Now when I asked the smarter people in my life about who was this Melchizedek, I got several answers.  One dear, respected, learned man said emphatically that he was just a man.  One well-known Bible scholar said this was a Christophany, a pre-incarnate appearance of Christ.  And one beloved friend said it was neither.  I tend to lean toward the last option given the evidence presented in Hebrews 4-10 but that’s not the topic of this post.

Here’s the point that I think ALL of this week’s passages (Genesis 14, Psalms 121, 124, 146, Matthew 11:25-30) are driving at:  GOD MADE EVERYTHING!  The heavens.  The earth.  The sun.  The moon.  The seas and all that is in them.  He made Abraham.  He made you.  He made a host of angelic beings, including Satan.  He can make any kind of priest and priesthood He desires, Levitical or otherwise.  And the purpose of ALL these things is singular: TO BRING GLORY TO GOD MOST HIGH.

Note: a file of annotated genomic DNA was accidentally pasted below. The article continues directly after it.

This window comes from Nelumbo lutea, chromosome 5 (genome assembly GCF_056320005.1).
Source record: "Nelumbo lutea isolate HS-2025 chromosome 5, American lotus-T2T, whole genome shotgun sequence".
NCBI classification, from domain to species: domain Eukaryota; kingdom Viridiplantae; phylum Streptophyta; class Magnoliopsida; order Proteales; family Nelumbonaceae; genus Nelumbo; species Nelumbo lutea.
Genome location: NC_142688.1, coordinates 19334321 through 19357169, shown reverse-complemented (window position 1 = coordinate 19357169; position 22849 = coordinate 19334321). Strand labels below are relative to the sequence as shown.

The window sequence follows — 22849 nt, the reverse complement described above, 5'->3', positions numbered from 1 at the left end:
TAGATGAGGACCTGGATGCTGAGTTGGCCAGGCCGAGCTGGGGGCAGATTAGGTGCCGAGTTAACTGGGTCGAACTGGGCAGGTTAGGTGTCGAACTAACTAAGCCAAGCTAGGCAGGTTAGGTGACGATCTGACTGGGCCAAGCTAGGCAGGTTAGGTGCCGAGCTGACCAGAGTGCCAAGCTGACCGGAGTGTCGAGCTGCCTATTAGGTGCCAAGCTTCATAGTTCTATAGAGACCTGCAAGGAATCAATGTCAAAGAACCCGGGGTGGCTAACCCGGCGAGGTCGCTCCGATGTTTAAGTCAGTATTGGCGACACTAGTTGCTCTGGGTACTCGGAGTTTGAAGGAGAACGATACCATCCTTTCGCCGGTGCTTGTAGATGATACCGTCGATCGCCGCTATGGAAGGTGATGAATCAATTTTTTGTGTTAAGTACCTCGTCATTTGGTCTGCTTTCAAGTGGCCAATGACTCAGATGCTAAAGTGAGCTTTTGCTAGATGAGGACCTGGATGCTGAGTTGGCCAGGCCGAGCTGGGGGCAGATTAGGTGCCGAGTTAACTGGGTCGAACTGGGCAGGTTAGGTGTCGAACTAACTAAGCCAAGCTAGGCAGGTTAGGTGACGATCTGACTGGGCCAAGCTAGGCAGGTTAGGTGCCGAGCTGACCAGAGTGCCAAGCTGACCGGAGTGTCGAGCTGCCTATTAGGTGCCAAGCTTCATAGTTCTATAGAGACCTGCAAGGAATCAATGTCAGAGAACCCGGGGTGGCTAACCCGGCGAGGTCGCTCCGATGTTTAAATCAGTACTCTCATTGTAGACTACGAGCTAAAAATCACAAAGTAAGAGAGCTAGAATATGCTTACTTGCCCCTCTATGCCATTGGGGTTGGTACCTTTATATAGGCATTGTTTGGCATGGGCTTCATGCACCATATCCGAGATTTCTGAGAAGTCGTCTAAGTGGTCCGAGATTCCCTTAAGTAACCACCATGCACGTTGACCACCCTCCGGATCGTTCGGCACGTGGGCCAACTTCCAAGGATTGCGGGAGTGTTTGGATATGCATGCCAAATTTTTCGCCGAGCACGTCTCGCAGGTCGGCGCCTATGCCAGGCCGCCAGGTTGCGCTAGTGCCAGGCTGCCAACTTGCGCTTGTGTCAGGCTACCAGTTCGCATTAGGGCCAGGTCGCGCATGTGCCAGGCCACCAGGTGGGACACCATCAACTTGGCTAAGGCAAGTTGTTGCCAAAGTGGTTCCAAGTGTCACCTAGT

Think of it friends. Jesus is our Great High Priest FOREVER.  According to Matthew 11:27, God the Father has given EVERYTHING over to Him, including the revelation of Himself.  And it isn’t the ones who think they can figure everything out on their own who get it.  It’s little children.  It’s those beset by weakness.  It’s foolish old moon worshippers like Abraham.  It’s the laboring and heavy laden to whom our High Priest offers His rest.  So come to Christ, the Priest of a new and better covenant. Take up His easy yoke.  “And you will find rest for your souls.”

7 thoughts on “Devo 8

  1. Amen, dear friend! “Let us therefore strive to enter that rest, so that no one may fall by the same sort of disobedience.” (Heb. 4:11)